Marketing Ecosystem

The Mobile Martech Gap: What It Is, Why It Matters, and How To Close It

Todd Grennan By Todd Grennan Dec 30, 2015

As more and more consumers come to depend on mobile devices to keep up with friends, monitor their finances, read the news—to live their lives, really—it’s increasingly important for brands to make sure they have the digital tools they need to reach their audiences in an agile, data-driven way.

Unfortunately, the truth is that a lot of marketers are trying to engage today’s audiences with yesterday’s marketing technology. That will put some brands at a major competitive disadvantage. The divide between what’s possible to achieve with the marketing technologies that exist today and what marketers can do with the tools they’re actually using is known as the martech gap, and it’s particularly worrisome when it comes to mobile.

Ten years ago, mobile as we know it didn’t exist; today, mobile has surpassed desktop in a big way and is busy reshaping every aspect of our lives. That makes addressing the mobile martech gap essential for any affected marketer.

What’s causing the gap?

A number of factors, but the main one is money. According to a study on martech done by Walker Sands Communications, 42% of marketers are working with marketing technology that’s out-of-date and impeding their ability to do their jobs effectively. And 69% of marketers said that budget limitations were the main factor holding their brand back from implementing up-to-date marketing technology.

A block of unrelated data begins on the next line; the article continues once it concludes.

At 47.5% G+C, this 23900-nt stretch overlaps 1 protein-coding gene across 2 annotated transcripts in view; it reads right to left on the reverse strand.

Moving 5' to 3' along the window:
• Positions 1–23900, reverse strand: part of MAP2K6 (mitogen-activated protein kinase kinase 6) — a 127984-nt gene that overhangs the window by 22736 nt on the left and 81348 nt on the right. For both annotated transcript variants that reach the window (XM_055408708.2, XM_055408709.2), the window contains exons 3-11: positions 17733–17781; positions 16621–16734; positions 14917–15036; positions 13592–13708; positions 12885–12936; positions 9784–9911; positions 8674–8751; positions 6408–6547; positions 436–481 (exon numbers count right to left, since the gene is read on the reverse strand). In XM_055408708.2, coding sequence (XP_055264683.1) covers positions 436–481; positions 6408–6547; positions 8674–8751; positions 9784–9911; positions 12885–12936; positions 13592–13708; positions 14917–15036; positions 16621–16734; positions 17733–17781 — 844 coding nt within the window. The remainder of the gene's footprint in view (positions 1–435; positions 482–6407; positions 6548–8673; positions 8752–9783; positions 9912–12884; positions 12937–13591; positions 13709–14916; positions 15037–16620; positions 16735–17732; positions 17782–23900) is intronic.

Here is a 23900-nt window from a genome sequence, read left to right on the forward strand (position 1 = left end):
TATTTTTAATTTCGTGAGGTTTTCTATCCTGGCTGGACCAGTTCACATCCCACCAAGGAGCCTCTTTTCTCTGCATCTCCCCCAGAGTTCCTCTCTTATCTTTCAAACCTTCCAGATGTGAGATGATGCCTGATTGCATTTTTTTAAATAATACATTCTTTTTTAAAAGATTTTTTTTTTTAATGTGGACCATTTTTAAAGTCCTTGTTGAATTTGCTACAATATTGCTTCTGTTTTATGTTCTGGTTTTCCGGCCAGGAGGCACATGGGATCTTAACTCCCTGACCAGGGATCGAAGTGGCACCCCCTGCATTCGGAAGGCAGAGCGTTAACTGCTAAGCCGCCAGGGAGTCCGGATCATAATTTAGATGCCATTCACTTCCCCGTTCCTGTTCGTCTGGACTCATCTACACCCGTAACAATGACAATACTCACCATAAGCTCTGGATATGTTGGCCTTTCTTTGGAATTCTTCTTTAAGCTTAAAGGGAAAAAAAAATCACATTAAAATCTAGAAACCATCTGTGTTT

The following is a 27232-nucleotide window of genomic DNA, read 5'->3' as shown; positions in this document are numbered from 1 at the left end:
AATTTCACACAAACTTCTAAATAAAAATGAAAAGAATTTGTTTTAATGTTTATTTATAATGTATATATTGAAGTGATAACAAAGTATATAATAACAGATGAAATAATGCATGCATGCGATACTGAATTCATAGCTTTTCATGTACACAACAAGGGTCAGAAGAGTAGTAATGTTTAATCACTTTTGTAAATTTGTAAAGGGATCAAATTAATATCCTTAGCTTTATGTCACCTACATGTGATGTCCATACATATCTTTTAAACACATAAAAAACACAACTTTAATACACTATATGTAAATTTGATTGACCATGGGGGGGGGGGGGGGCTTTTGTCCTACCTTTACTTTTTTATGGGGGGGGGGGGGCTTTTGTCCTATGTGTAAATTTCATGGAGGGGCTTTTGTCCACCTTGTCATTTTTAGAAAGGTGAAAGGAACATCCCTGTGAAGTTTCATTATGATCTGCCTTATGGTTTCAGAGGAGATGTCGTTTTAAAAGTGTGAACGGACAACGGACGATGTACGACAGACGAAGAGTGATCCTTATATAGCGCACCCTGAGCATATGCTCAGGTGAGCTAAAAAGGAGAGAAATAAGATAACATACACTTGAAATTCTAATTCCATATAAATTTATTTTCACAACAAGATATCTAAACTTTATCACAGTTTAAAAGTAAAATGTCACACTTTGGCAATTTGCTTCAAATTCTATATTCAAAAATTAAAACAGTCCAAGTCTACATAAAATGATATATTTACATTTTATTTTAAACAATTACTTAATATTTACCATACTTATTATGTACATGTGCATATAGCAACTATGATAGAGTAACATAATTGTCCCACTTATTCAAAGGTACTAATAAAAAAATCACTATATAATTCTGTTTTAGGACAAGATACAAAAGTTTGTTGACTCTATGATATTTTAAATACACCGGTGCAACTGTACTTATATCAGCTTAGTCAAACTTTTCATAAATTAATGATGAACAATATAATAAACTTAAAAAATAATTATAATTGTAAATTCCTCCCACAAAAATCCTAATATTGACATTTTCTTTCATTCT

While there’s a lot of talk about the primacy of mobile among major brands, too many companies aren’t prioritizing mobile martech when they’re making decisions about how to allot their money.

Why does the gap matter?

A you know, mobile isn’t just a trend or a fad. People spend the majority of their digital device time each day on mobile and sleep with their phones within reach. Mobile and related commerce reportedly generated more than $3 trillion in revenue worldwide in 2014 and contributed $548 billion to the U.S. gross domestic product. A brand that’s not responding to the changing landscape today is acting like a company that ignored the promise of the web back in the mid-90s—shortsighted and possibly doing itself long-term harm.

How to close the gap

Closing the gap requires, of course, getting the right mobile marketing stack for your brand—CRM, automation, analytics, and a process (or platform) for connecting it all. Budgeting for mobile martech starts the same way budgeting for anything does—determining the ROI of the cost. Here’s why brands can’t afford to pass on mobile martech, and why investing in martech will generate a real return.

1) Doing nothing IS an option, just not a good one

Companies are run by people and people tend to keep the status quo in place unless circumstances force a change. That means a company that is underinvesting in mobile martech (or maybe not investing at all) may well continue doing so until the negative impact of that decision becomes so clear that it’s impossible to ignore.